7. Makes screen time educational

Why Reading Eggs is worth signing up for

My ideal self would not use screen time at all. I love the idea of children being outside and keeping active for most of the day. However, between acute morning sickness, recovering post birth, navigating a newborn with a toddler and preschooler in tow, toddlers stopping naps at the age of 2, and everything in between, I’ve come to realise that screen time helps me cope. I use Reading Eggs as a motivator to get my eldest ready in the morning. This helps him to focus on what he needs to do first before he can go on the iPad and play. I know that he is learning valuable skills and not just watching cartoons.

8. Free 30 day trial

Why Reading Eggs is worth signing up for

I love that Reading Eggs offer a 30 day free trial. This is a good amount of time to see if you see the value, see if it engages your child, see if it helps them learn and see if it fits in well with your family. There is no obligation to subscribe afterwards – simply cancel before the trial ends.

The customer service team are lovely to deal with and happy to answer any questions. It might be that you love the app but don’t want your child to be on a device just yet. Fair enough! Keep it in mind for down the track when they are a bit more ready. It has to fit with your family and what works for you. Click here for the link if you’d like to find out more.

In terms of pricing, if you decide to sign up it costs $13.99 / month or $109.99 / year ($9.17 / month) at the time of writing. It’s pretty great value (or should I say eggcellent) when considering the four programs it covers.

However, with the high cost of living right now, every extra subscription does need to be considered carefully. It can always be a gift idea that a family member or grandparent could put money towards if you are trying to steer away from lots of physical items.

Last thoughts

In closing, Reading Eggs is a program worth signing up to. Educators and parents alike see the many benefits and children love using it. It’s such a well designed program and one that both engages and educates children of all ages. It helps make screen time count. With the thirty free trial, you really have nothing to lose. I encourage you to give it a try and let me know what you think.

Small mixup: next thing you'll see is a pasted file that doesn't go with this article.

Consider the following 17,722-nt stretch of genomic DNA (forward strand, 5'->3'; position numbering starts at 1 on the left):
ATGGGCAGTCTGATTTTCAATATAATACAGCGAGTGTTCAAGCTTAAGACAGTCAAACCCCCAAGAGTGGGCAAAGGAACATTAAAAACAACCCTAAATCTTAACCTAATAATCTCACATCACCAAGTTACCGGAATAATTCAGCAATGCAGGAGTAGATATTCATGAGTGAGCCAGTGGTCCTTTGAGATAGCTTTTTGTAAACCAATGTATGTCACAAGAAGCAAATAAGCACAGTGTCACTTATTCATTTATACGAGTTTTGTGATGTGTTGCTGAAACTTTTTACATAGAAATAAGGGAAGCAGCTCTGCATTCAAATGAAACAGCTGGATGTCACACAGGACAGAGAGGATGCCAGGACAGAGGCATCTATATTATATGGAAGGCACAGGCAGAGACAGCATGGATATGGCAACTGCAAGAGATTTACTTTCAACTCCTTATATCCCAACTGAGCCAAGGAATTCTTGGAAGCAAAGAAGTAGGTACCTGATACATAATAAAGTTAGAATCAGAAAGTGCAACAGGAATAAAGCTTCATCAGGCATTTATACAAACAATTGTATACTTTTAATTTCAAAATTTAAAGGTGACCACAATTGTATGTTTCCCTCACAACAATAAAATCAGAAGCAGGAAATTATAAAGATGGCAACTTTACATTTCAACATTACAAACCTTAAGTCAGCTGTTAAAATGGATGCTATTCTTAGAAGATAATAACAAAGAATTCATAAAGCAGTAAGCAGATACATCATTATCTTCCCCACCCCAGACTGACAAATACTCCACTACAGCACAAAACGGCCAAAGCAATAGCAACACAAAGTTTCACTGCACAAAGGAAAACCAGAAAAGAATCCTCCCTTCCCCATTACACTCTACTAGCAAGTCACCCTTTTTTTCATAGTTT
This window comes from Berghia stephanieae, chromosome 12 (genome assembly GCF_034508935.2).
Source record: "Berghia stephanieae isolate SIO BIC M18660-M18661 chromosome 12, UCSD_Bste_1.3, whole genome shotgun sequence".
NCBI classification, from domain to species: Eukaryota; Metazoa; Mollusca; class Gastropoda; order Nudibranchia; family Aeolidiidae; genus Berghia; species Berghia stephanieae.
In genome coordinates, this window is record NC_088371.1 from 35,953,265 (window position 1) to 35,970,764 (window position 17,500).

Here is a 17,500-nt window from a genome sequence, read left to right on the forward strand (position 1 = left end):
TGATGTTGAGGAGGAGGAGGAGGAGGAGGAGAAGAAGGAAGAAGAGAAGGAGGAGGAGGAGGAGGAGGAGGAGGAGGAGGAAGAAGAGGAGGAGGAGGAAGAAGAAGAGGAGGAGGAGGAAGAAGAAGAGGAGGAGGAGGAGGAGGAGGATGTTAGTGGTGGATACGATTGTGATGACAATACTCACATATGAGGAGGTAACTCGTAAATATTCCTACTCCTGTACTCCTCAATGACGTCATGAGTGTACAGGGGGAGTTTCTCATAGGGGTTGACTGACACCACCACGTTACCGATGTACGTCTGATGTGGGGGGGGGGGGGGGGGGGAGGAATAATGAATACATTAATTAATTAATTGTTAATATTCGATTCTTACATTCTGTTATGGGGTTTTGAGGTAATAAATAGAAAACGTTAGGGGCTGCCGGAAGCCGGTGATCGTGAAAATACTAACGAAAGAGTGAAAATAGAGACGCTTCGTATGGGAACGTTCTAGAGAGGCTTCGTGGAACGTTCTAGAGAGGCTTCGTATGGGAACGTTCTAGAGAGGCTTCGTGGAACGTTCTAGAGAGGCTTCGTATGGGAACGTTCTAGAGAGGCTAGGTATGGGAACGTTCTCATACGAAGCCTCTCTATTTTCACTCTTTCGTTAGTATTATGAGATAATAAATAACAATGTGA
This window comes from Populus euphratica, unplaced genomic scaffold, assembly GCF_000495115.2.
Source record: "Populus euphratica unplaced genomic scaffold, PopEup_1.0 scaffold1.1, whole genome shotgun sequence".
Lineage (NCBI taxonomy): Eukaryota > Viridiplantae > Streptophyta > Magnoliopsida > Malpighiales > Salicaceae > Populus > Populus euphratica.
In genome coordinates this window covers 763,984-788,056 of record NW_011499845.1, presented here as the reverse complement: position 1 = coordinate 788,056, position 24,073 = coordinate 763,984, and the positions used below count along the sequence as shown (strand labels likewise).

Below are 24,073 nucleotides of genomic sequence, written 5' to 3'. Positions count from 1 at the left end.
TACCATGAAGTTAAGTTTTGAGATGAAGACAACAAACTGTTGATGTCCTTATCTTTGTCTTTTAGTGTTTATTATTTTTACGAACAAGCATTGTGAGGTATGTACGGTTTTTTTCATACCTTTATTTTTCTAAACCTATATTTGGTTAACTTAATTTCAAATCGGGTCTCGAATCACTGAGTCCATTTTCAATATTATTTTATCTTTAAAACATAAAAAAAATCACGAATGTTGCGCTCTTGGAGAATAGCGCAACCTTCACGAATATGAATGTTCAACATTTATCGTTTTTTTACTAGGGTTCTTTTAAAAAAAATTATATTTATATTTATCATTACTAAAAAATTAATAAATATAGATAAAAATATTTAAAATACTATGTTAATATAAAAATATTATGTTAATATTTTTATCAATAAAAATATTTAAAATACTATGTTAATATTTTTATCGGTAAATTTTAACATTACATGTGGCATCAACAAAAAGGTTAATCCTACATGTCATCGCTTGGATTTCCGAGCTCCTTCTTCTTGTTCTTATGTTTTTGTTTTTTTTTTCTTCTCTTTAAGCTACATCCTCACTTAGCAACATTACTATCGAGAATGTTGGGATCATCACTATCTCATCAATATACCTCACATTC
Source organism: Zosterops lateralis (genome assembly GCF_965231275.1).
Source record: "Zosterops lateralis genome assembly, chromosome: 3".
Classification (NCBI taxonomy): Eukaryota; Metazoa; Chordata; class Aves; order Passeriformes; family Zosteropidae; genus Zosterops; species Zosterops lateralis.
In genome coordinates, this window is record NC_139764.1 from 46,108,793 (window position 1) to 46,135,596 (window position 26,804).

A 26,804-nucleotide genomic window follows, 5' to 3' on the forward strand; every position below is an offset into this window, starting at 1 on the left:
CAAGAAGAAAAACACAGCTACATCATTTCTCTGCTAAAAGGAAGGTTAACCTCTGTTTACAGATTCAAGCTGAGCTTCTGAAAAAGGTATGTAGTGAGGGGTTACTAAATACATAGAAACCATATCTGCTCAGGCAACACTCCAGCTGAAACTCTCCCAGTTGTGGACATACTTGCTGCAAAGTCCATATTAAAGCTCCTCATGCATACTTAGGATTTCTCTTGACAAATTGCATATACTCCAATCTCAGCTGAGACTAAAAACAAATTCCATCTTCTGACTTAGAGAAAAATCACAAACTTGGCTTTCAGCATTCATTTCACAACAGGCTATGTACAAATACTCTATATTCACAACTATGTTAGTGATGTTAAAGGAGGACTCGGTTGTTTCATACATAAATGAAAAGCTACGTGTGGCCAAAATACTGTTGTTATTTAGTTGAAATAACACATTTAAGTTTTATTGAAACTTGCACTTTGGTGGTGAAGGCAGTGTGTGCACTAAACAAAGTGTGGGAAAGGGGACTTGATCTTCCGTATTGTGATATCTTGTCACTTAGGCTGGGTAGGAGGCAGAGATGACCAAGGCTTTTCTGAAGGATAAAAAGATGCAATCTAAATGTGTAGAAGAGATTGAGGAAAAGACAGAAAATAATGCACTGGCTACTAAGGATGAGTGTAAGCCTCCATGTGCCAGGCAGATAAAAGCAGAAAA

* Please note that this is not a sponsored post. I am writing it purely because I see the value in my own children’s learning and students at school.

Why adjusting to isolation was hard, but why I’m not ready to come out of it just yet …

Why adjusting to isolation was hard

These are unprecedented times we live in right now. Never in our lifetime have we experienced such a global health pandemic, financial challenge or social distancing measures than we are currently facing.

When the urgency got real in Australia and our prime minister began regular media conferences, I found it unsettling and stressful. I’d start to wrap my head around one restriction, only for this to change several days or even hours later. I felt like everything I did, every decision I made was wrong somehow.

As a stay at home mother to two young children, I felt the isolation profoundly. I didn’t have an escape. All of our regular activities had been cancelled.

We couldn’t go to Mainly Music. Play dates. Library story time and borrowing. Toy library.  Kindergym. MOPS. Nature playgroup. Church with crèche and children’s programs. This meant that my kids didn’t have any opportunity or socialize or interact with other children. I couldn’t have a vent or cry with my friends.

I wasn’t allowed to see extended family. I couldn’t have girls nights. I couldn’t play netball. Occasional care was cancelled. I wasn’t getting a break, and that was really hard.

We started going to playgrounds every day. It was a great excuse to escape the house and discover new playgrounds we often didn’t have time for. We were loving the fresh air and sunshine, and a new way of getting out.